La Tingeria in Falls Church may be forced to close due to neighbor parking complaints

The past month was supposed to be validation for David Peña and his taco eatery La Tingeria, a popular Arlington food truck.

La Tingeria recently opened at 626 S. Washington Street in Falls Church, ditching the usually-busy food truck — at least temporarily — for a brick and mortar restaurant.

It was going to be a challenge, but Peña was looking forward to having a shop to call his own after nearly a decade of serving tacos out of a truck in various Arlington locales.

However, after only being open for three weekends, Peña last week received a notice from the City of Falls Church and a visit from city officials, telling him that his certificate of occupancy was set to be revoked in 30 days due to complaints from neighbors about parking.

“My office continue to receive daily complaints from neighbors and now [the] City Council regarding City Council regarding your customers parking on neighborhood streets,” said a notice which Peña posted on Instagram. “This is a violation of your certificate of occupancy, and Sections 48-58 and 48-1004 of the City Code.”

As a result, the taco shop is being forced to close by Jan. 2, 2022, barring an appeal.

“I’m not doing anything illegal, but I’m being punished like I am,” Peña tells ARLnow. “How did it get that far so quick when we haven’t even had our grand opening yet?”

Early last month, Peña told ARLnow that he tried to open his restaurant in Arlington, but rent was too expensive. Hence, the move to Falls Church.

He thought La Tingeria, known for queso birria tacos and chicken tinga, had found a perfect home, but now he’s not so sure. Peña admits that when he leased the space on Washington Blvd, he knew the parking lot was small and that there was potential it could fill up quickly.

“We are a popular place, so it was in the back of my mind,” he says.

But he didn’t imagine the situation would rise to this level so quickly.

In recent days, Peña has tried to alleviate the problem by posting more signs on his shop and information on his Instagram telling customers where they can and can not park. The forbidden areas include W. Westmoreland Road and Summerfield Road across the street.

Thursday post on La Tingeria’s Instagram about where to park (Photo via screenshot/Instagram)

Since there are no official signs in the neighborhoods about no parking, Peña said there’s only so much he can say or do.

“I’m asking [customers] to be courteous to our new neighbors… but unless there are signs up saying that you can’t park here, people are going to park there,” Peña says. “There’s nothing I can do about that.”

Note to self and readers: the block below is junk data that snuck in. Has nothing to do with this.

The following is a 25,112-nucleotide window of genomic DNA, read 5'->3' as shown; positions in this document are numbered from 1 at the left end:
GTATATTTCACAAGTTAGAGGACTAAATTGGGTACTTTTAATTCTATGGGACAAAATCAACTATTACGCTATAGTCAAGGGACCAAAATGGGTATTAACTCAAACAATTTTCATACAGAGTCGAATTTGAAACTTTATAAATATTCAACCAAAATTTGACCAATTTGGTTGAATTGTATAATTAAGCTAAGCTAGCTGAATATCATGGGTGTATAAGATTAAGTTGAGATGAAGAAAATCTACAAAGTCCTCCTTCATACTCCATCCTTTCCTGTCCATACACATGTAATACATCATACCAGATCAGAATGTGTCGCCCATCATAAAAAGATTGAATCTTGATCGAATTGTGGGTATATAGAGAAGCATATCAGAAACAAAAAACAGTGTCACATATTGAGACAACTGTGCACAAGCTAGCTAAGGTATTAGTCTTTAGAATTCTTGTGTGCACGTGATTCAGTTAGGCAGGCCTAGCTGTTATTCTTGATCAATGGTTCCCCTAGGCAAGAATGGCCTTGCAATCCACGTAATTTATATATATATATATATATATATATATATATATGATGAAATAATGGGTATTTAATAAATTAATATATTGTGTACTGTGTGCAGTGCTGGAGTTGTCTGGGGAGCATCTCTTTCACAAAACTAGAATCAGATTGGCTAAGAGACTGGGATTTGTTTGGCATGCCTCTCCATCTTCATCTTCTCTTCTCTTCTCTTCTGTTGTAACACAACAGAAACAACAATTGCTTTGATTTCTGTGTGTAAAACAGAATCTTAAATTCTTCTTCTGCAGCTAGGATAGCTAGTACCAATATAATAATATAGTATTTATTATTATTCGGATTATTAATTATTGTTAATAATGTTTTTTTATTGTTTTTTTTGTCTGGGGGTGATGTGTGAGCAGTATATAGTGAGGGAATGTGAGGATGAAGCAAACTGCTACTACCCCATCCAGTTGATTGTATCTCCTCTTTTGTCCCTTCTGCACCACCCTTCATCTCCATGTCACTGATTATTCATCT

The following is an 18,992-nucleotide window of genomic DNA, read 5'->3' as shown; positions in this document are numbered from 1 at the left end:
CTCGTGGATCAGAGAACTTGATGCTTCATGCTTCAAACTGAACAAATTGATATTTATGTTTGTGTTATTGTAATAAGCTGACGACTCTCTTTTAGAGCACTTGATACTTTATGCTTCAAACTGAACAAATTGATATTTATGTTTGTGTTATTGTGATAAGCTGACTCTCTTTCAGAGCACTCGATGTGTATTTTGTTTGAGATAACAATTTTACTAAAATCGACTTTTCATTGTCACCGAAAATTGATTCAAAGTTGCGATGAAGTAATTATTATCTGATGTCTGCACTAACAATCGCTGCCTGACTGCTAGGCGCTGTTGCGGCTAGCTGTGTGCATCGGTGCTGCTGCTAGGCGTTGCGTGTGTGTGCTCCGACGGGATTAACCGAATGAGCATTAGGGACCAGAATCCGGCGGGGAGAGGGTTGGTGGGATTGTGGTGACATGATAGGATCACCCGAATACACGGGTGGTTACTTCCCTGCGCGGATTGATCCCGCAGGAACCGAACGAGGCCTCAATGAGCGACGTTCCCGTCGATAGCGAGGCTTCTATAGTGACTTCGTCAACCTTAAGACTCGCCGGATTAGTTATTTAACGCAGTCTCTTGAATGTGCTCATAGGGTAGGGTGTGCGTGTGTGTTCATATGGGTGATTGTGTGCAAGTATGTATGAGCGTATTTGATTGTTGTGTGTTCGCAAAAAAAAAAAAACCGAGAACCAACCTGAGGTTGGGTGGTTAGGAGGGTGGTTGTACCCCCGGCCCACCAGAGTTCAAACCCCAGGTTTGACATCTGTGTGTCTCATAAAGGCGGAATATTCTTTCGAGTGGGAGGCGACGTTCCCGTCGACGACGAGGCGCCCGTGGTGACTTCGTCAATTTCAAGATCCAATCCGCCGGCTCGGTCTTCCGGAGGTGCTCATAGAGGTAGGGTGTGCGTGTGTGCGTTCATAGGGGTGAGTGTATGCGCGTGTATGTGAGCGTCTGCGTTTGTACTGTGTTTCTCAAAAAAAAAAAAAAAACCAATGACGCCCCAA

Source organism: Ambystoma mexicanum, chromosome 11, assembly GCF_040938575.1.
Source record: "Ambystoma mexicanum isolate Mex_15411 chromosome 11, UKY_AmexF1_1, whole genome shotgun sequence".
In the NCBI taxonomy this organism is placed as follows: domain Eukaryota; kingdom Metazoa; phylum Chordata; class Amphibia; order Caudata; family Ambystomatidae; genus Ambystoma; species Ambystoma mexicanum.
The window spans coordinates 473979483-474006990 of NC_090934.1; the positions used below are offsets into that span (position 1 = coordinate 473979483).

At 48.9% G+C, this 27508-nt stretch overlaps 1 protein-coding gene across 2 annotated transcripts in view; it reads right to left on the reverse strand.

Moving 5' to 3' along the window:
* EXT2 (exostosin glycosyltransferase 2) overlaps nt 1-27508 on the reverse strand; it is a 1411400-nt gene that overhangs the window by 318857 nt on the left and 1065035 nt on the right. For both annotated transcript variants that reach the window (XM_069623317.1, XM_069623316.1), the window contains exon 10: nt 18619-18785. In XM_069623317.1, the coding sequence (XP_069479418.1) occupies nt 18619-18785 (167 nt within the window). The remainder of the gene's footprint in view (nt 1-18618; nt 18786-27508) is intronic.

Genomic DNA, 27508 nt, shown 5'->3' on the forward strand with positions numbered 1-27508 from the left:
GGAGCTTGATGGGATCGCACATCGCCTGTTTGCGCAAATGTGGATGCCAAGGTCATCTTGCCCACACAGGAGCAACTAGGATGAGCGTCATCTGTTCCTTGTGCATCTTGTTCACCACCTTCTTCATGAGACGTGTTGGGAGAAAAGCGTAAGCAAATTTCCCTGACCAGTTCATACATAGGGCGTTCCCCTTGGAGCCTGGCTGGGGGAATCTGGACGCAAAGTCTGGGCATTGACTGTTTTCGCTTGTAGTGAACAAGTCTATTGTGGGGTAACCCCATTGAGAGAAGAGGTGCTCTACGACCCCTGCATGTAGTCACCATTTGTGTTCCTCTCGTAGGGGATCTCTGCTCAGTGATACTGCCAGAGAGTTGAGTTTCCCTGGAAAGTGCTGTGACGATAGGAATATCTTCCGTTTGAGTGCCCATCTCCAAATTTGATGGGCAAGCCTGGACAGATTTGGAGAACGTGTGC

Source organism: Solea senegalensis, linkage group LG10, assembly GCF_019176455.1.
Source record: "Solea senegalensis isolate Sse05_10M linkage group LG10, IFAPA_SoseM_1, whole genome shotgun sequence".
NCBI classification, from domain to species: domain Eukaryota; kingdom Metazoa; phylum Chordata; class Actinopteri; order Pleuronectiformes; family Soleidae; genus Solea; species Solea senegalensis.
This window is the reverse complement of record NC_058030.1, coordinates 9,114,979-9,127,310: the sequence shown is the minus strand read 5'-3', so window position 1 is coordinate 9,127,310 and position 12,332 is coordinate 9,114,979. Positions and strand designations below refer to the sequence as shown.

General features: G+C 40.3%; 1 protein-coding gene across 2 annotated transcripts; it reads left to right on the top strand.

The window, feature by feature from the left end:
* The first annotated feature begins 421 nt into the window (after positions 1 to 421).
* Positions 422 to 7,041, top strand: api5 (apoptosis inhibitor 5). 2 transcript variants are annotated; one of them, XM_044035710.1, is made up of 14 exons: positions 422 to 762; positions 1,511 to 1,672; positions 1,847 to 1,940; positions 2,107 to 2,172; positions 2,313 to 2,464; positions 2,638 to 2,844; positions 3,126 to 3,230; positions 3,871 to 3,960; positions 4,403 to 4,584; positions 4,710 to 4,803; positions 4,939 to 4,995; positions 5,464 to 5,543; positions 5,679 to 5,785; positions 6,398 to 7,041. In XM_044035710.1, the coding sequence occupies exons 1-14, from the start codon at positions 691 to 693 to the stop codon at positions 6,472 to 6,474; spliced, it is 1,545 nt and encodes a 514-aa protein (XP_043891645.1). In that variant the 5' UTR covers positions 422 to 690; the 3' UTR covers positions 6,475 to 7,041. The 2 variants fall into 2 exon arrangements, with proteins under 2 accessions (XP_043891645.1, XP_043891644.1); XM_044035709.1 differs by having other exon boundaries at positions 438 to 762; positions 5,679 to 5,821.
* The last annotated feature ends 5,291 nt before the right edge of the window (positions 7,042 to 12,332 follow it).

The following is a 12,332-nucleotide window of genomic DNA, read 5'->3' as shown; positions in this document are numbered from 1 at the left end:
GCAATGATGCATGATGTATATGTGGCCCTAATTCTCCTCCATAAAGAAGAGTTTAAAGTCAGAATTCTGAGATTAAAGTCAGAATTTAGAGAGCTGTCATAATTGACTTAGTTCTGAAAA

What’s more, says Peña, the restaurant is currently only open at lunch time on weekends. So, if the claim of “daily” complaints are true, then most of those shouldn’t be attributed to the eatery. He notes that there are plenty of other businesses, including car dealerships, in the area that could be contributing to the problem.

When the city official stopped by last week, Peña says she told him that he should consider hiring extra staff to monitor parking. As a small business that’s just opening its doors, additional hiring is not tenable, he says.

“The [city] is trying to make this my problem,” he says. Later, in a text, Peña wrote, “I honestly just feel like I’m being targeted and harassed.”

In response, a Falls Church spokesperson says city staff plan on working with La Tingeria to figure out a solution to the parking issue.

“The Zoning Administrator has provided notice that the Certificate of Occupancy for La Tingeria is to be revoked on January 2, 2022. This time frame was provided to allow La Tingeria time to either appeal the determination or provide required parking for its business,” Falls Church Director of Communications Susan Finarelli tells ARLnow. “La Tingeria is allowed to continue to operate at this location during this period of time, during which time City staff will work with the business owner on parking solutions.”

Despite the financial hardship, Peña is planning to hire a lawyer to appeal the decision. The appeal itself will cost $300, not including attorney’s fees, per the notice.

In the meantime, the parking fiasco won’t stop Peña from opening on Thursdays and Fridays as well, starting this week. He knows, however, that if the brick and mortar restaurant is forced to close in the coming weeks he may have to go back to selling out of his truck.

“At the end of the day, I can only do so much,” Peña said.

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